Archbishop Koch and Bishop Bode emphasized the importance of a solid discussion supported by both human sciences and theology and highlighted the already discernible developments in Amoris Laetitia. For example, a sexual relationship after divorce and remarriage no longer always qualifies as a grave/mortal/serious [the language is unclear] sin in a blanket sense, and thus no longer demands a general exclusion from the reception of the Eucharist.

The results of the expert consultation will influence a forum of the Synodal Way on love and sexuality, which will begin its work in February 2020.

The CNA article on the press release, “German bishops commit to ‘newly assessing’ Catholic doctrine on homosexuality and sexual morality,” gets it somewhat right, although there is significance in what they choose to emphasize or de-emphasize. Certainly, the full context of the announcement is lacking. The CNA article begins,

The German bishops’ conference has committed to “newly assessing” the universal Church’s teaching on homosexuality, sexual morality in general, as well as the sacraments of ordination and marriage. The commitment comes at the beginning of a controversial two-year “Synodal Process” by the German hierarchy.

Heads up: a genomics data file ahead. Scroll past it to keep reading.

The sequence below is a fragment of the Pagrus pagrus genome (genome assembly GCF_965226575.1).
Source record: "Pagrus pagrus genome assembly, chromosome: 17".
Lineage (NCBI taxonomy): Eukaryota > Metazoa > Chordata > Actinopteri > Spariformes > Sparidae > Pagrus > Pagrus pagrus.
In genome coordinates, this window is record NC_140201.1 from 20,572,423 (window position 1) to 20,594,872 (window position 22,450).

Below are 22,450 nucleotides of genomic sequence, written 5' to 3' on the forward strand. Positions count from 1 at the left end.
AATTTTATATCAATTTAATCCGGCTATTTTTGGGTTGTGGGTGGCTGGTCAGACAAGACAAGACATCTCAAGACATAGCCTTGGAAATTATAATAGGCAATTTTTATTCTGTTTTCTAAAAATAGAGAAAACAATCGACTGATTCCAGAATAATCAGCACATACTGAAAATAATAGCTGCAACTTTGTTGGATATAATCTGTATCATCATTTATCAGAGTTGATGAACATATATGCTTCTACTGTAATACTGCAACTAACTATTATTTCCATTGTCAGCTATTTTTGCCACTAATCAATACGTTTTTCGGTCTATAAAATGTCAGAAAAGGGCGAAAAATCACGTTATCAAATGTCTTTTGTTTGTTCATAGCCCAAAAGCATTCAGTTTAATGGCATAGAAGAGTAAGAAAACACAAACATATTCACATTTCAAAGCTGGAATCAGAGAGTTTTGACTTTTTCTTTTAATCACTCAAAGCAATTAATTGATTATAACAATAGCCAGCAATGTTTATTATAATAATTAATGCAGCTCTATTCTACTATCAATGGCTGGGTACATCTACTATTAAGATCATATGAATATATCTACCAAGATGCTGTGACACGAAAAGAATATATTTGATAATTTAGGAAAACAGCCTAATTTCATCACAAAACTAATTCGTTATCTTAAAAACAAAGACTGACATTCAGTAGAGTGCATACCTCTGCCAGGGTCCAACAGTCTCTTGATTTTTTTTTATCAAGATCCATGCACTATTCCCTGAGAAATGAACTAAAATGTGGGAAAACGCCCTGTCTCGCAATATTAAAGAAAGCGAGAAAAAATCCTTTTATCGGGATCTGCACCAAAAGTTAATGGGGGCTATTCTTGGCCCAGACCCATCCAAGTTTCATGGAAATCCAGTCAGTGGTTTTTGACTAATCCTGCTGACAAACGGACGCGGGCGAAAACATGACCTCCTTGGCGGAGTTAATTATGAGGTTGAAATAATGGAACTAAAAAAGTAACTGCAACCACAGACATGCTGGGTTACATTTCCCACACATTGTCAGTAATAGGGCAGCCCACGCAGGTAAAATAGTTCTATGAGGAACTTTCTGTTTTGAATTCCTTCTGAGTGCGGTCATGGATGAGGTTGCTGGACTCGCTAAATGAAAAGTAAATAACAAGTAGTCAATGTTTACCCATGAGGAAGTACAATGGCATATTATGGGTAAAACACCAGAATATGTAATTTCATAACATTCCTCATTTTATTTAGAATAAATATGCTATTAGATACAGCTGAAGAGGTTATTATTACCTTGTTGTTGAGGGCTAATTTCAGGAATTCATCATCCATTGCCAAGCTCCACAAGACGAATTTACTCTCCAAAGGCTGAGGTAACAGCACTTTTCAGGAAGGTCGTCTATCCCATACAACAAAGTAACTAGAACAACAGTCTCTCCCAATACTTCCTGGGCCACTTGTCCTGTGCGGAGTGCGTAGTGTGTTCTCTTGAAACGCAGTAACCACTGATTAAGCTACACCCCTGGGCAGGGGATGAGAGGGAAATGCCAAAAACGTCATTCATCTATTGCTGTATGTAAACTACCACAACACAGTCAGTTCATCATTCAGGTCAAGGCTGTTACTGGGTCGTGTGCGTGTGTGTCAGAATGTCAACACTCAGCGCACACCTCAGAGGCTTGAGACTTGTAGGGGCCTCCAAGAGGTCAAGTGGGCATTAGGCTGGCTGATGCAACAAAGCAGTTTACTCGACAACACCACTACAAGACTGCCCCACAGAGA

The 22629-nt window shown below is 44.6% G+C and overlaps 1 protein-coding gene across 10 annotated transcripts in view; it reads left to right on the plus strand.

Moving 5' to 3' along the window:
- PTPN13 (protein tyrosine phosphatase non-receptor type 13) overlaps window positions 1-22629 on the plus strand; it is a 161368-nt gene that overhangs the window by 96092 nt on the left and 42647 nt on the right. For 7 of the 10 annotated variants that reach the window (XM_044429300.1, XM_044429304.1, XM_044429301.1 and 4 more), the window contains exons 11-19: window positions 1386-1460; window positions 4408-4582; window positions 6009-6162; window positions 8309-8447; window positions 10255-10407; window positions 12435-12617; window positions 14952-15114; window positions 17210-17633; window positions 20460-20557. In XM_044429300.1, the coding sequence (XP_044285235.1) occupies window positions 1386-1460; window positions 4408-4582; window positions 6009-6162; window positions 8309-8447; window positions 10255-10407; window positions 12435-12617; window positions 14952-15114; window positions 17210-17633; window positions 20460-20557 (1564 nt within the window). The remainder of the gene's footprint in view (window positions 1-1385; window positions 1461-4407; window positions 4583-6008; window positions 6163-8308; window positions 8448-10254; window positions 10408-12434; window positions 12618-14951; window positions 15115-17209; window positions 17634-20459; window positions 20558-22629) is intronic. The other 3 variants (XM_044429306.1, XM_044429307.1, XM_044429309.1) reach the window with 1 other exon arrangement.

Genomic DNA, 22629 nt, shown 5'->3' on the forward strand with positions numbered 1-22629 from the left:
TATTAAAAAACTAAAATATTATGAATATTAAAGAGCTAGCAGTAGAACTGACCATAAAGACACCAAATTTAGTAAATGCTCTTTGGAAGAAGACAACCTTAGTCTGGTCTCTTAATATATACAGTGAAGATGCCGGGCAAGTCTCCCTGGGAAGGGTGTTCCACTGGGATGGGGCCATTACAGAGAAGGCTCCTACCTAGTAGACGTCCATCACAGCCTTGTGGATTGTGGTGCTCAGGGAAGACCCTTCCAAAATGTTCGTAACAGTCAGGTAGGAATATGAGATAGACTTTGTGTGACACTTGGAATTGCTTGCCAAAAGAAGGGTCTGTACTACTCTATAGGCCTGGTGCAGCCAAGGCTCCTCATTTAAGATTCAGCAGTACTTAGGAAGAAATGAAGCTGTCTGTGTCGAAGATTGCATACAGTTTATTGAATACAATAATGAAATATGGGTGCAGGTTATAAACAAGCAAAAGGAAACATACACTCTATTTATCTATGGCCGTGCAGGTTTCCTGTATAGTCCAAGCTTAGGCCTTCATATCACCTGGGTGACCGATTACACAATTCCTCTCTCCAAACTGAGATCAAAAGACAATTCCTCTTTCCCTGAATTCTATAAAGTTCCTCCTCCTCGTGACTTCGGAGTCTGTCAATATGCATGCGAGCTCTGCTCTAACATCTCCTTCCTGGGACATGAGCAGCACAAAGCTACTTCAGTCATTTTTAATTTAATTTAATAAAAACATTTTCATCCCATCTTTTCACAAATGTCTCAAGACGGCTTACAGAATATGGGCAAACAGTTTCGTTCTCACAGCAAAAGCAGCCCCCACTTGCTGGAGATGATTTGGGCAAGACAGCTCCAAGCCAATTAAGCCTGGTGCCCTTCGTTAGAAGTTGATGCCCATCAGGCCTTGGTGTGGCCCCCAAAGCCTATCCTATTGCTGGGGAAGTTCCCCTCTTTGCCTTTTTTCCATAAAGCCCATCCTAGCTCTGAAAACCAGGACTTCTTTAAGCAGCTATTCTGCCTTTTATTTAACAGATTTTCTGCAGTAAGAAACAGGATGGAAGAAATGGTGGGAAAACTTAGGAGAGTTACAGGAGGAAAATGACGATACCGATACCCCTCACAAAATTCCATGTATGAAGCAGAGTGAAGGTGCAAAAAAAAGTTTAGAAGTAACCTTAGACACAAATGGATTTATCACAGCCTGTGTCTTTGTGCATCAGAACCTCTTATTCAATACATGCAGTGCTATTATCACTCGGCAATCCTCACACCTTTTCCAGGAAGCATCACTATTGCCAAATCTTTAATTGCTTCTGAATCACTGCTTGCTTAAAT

Following consultations in Berlin last week, the chairman of the Marriage and Family Commission of the German bishops’ conference declared that the bishops agreed that homosexuality is a “normal form” of human sexual identity.

The fact that the press release offered a report on a consultation, and not a declaration by the German Bishops’ Conference, is only clarified partway through the article. The headline and the opening paragraphs of the article give the impression that the German bishops are attempting a grand reevaluation of the fundamentals of Church teaching, with the first step being their declaration that homosexuality is normal. Further, CNA attributes the statement that “The sexual preference of man expresses itself in puberty and assumes a hetero- or homosexual orientation” directly to Archbishop Koch, but the original press release implies instead that this was the consensus formed among the group of experts (perhaps along with the attending bishops, but it is not clear from the press release), and not a declaration on the part of the Bishops’ Conference. The reality seems to be that the bishops, at this point, are listening rather than proclaiming, and are initiating a process of dialogue and debate. Oddly enough, the LifeSite article on the press release, despite its clickbait headline (“German bishops proclaim homosexuality ‘normal,’ adultery ‘not grave’”), offers a more nuanced interpretation that suggests the consensus was reached among the experts at the consultation, and not among the members of the German bishops’ conference.